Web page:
mason eye

Freemasonry Watch Banner

Former Mexico President Salinas seeks exoneration for Cardinal's 1993 murder

'...was ordered by Freemasons and public servants of that persuasion...'

Rotating Compass & Square

Catholic News Service (www.catholicnews.com)

Mexico's ex-president seeks exoneration for Catholic prelate’s ‘93 murder


By David Agren

GUADALAJARA, Mexico (CNS) – In an effort to rehabilitate his tarnished reputation, former Mexican President Carlos Salinas de Gortari is petitioning the Mexican government and senior Catholic officials to discharge him from any responsibility for the 1993 murder of Guadalajara Cardinal Juan Jesus Posadas Ocampo, reported Excelsior, a Mexico City newspaper.

The Excelsior story ran May 24, the 14th anniversary of the cardinal's violent death. It was based on copies of reports it said were dated Oct. 16, 2006, and May 2007 that "are only circulating at the highest levels of the Catholic hierarchy" and were prepared for the Vatican secretary of state, Cardinal Tarcisio Bertone.

Jose Ortega Sanchez, a lawyer for Guadalajara Cardinal Juan Sandoval Iniguez, confirmed that the reports obtained by Excelsior were authentic.

He told the newspaper, "The Vatican's intention for requesting this information is to know the status of the investigation." He added that Salinas would like a meeting with Pope Benedict XVI and is looking for a third party to mediate – possibly Cardinal Sandoval.

According to the reports, Salinas' objective is to have the unresolved crime not declared "a state crime" and to advance the idea that the cardinal's murder "was ordered by Freemasons and public servants of that persuasion" like the former interior minister, Fernando Gutierrez Barrios, who died in 2000.

The reports also spelled out complaints of inaction by the Mexican government and said the perpetrators of the crime are hindering the investigation.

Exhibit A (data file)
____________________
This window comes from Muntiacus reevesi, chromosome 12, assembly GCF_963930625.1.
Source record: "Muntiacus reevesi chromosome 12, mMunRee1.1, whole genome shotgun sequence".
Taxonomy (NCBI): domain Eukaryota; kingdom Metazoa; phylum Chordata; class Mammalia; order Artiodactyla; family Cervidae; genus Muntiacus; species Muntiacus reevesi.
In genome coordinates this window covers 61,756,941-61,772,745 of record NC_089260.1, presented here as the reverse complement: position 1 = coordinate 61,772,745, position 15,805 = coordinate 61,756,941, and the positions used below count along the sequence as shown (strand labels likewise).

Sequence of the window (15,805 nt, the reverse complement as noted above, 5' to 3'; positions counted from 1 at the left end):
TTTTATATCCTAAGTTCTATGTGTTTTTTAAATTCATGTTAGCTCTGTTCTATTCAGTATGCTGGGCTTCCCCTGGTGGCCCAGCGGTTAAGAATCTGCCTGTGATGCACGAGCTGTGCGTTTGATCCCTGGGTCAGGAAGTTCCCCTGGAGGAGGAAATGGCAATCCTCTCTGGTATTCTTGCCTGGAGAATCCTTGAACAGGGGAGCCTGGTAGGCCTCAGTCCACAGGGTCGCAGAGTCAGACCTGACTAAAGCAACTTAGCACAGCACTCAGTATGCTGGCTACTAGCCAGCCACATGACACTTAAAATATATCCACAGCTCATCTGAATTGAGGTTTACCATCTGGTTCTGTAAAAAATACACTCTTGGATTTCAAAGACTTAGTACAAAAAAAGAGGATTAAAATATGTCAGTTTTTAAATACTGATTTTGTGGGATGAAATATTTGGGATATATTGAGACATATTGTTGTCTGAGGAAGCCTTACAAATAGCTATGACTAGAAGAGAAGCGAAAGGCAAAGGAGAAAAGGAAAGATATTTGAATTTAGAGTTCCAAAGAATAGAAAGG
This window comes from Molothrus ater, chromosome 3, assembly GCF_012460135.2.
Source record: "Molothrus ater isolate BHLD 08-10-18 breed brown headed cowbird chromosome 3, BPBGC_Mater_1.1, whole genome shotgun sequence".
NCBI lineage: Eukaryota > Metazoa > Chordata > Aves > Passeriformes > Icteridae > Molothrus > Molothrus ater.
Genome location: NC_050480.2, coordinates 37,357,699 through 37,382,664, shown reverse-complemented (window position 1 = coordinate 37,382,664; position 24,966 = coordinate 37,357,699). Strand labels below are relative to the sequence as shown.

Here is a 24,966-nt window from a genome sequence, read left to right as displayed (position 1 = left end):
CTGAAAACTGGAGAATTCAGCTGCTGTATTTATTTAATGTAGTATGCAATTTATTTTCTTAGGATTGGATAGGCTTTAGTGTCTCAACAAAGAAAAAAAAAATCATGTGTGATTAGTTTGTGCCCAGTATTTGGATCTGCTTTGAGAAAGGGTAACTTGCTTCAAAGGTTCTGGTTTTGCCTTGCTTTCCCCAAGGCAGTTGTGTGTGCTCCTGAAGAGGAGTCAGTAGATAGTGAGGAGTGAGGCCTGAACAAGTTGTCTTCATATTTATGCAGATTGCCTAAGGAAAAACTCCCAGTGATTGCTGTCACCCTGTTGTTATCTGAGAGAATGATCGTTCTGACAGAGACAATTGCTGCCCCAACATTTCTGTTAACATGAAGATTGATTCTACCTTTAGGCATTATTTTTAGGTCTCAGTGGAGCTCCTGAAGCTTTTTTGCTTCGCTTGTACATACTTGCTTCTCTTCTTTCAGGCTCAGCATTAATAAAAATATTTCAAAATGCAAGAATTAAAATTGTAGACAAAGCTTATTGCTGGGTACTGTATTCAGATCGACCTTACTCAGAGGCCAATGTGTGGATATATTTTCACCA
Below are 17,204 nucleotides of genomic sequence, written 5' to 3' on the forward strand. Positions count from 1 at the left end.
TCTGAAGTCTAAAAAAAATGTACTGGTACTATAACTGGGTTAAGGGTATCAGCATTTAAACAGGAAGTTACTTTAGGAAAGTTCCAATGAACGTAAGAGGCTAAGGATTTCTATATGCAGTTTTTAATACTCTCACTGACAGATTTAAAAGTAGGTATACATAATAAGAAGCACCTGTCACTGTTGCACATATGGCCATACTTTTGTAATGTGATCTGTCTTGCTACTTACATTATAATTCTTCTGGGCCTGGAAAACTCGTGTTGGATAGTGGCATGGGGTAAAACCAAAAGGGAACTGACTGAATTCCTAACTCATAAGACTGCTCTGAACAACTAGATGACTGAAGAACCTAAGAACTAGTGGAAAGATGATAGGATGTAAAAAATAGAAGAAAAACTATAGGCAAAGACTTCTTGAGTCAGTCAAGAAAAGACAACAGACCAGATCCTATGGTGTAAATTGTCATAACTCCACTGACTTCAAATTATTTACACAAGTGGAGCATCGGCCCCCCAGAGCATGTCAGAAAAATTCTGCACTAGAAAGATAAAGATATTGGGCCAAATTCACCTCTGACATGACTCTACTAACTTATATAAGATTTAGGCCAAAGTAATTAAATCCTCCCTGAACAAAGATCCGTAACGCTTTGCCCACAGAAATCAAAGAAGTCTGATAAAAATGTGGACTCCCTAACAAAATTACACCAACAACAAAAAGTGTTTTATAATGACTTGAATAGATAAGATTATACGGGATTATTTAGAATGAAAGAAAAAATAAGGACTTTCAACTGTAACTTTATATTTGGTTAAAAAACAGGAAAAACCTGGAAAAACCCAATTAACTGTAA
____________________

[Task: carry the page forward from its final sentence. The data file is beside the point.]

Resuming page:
"Those involved (in the crime) have obstructed the investigation and applied pressure so that it doesn't arrive at a satisfactory conclusion, with the truth coming out," Excelsior quoted two Mexican lawyers as writing in one of the reports.

The pair added that Cardinal Posadas "was under surveillance during the days leading up to the homicide, and the telephones in his house and office were tapped."

Cardinal Posadas was shot dead at Guadalajara's international airport May 24, 1993. The cardinal was shot 14 times at close range. His chauffeur and five others at the scene also were killed.

No one has been convicted of his murder. Church officials, including Cardinal Posadas' successor, Cardinal Sandoval, rejected assertions that Cardinal Posadas was caught in the crossfire during a shootout between rival narcotics gangs.

The report dated May 2007, according to Excelsior, said Salinas, who governed from 1988 to 1994, attempted to speak with current Mexican President Felipe Calderon so that "the investigation into the cardinal's death would be closed." Calderon's office denied receiving any requests from Salinas.

Calderon is scheduled to visit the Vatican June 9.

Many Mexicans consider Salinas a pariah. He won a disputed election in 1988 and is blamed for the economic crash that followed his presidential term. However, Salinas re-established relations between Mexico and the Vatican in the early 1990s.

In 2000, his Institutional Revolutionary Party lost power after 71 years, but during the subsequent six-year term of President Vicente Fox of the National Action Party the investigation into Cardinal Posadas' murder "did not advance."

On the 14th anniversary of Cardinal Posadas' death, the Guadalajara municipal government renamed a small park for the late cardinal and also unveiled a plaque. At the ceremony, attended by Guadalajara Mayor Alfonso Petersen Farah, several of the speakers said the cardinal's death ushered in a new era of civic and political awareness in western Mexico, but that the country's institutions had dropped in the public's esteem.

"This city didn't just lose a religious leader," the mayor, a member of the National Action Party, said of the cardinal's murder and the fruitless investigation. The murder "represents a loss of trust in our institutions and the government."

Further Reading:

Freemasonry in Mexico